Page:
Peak emissions now – the right choice for Obama

by | Mar 5, 2009

Yesterday, I put some words into Barack Obama’s mouth – re-jigging JFK’s famous ‘man on the moon’ speech as a call for an immediate peak to global emissions.

Setting a goal that emissions should never rise again, is something I have argued we should do now, rather than hoping we’ll simply be braver or more desperate in five or ten years’ time.

Originally, I suggested this should be a major plank for civil society campaigning – and I still think it should be. But governments can play too. Let’s look at the policy from vantage point of the Obama administration.

  • At the moment, US emissions are very high. Each American emits more than twice as much as a European, four times as much a Chinese citizen, and thirteen times as much an Indian. Total US emissions have risen by 26% since 1990 – the Kyoto baseline. Had it ratified Kyoto, it should have been well on the road to a 7% cut from 1990 by now.
  • Obama has now committed to forcing emissions back down to 1990 levels by 2020 – the bare minimum the US can get away with if developed countries are to meet their collective goal of achieving a 25-40% cut in emissions by 2020 from 1990 levels. 
  • Legislation is promised for this year, with the aim of getting a bill through Congress at least before Copenhagen.

Internationally, the US remains in quite a weak position on climate – another toxic legacy left by the Bush administration. But there are opportunities. Because the US is the least energy efficient of any rich country, its early cuts are going to come quite easily. Indeed, McKinsey reckons that 40% or more of US abatement over the next twenty years will bring net economic benefits.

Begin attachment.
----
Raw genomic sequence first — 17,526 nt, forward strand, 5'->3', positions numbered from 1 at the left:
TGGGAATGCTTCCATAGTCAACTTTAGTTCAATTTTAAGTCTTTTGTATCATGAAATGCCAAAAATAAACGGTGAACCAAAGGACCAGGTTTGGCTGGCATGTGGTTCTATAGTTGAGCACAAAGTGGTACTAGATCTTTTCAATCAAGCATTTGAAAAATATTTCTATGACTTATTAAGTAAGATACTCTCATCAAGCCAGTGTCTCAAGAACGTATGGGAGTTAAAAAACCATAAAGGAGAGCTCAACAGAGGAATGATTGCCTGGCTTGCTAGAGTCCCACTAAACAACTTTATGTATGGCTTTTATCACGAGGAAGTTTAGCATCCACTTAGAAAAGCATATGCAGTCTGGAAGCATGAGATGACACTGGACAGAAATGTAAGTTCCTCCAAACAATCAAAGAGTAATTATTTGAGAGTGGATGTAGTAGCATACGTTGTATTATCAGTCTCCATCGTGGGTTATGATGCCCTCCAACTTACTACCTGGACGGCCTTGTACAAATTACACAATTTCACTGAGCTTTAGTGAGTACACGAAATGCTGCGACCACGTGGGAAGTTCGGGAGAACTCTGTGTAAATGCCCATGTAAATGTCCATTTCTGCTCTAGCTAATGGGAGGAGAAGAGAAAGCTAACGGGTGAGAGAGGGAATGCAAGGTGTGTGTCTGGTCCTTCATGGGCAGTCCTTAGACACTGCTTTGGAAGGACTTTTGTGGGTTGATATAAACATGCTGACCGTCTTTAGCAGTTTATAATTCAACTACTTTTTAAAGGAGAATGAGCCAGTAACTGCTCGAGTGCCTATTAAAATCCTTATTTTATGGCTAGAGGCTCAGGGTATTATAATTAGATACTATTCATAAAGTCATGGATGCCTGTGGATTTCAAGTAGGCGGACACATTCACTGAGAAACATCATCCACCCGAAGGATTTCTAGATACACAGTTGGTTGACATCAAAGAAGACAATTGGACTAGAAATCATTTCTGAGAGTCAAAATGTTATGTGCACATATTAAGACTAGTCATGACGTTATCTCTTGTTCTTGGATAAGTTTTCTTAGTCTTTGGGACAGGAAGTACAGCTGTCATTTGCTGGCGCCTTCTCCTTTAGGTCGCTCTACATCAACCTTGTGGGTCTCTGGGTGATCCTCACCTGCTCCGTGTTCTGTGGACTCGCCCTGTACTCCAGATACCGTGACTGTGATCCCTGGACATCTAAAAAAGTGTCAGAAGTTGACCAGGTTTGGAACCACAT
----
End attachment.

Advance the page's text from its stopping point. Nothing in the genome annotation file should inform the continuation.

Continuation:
The tanking economy, meanwhile, has one silver lining. With the economy in freefall (GDP was down 6.2% on an annualized basis in the last quarter of 2008, and the Fed thinks things are getting worse), energy demand will be falling too. That means an immediate reduction in carbon emissions.

Then, as the economy sheds capacity, the dirtiest and least efficient industrial plant is going to be shut down first, bringing long term economic and environmental benefits. This is a process that the right package of incentives could reinforce (time to revive Dieter Helm and Cameron Hepburn’s work on carbon contracts, perhaps).

At the same time, the US will continue to reap dividends from last year’s flirtation with high energy prices – a spike that sent many people out to buy smaller cars or increase the energy efficiency of their homes and businesses. These capital investments have long life cycles and will not be reversed now fuel prices are low.

Then there’s the green stimulus, which HSBC estimates at $112bn or 12% of Obama’s trillion dollar rescue deal. When the US finally sees the green shoots of recovery, this cash should push the economy onto a (slightly) lower carbon trajectory.

Finally, around 2011 or 2012, just a blink of the eye away, the US climate bill will kick in (assuming it passes – if not all bets are off). Revenue from a carbon market is already in 2012’s budget, while new energy efficiency standards should also have begun to bite by then.

So, domestically:

  • The US is never going to find it as easy to make emissions cuts as it will in the next couple of years. And anything achieved now means less work to do in the future.
  • If it misses this opportunity and it just defers the pain of meeting any target. Plus policy measures in a few years time will be working against the grain rather than with it (growth will have started, government spending will be dropping etc.).
  • Most importantly, there are huge political incentives to get emissions moving in the right direction before the climate bill starts to bite. Obama needs the bill to reinforce a trend that is well established – not try and jump start one just as he positions himself for a second term.

Internationally, meanwhile, Obama aims to lead – and he’s right to want to get out in front of the debate. But to do so he needs to bring something fresh to the party. A call for an immediate peak to global emissions would, at a stroke, give the world a scientifically robust, stretching, but realistic climate change goal to work to.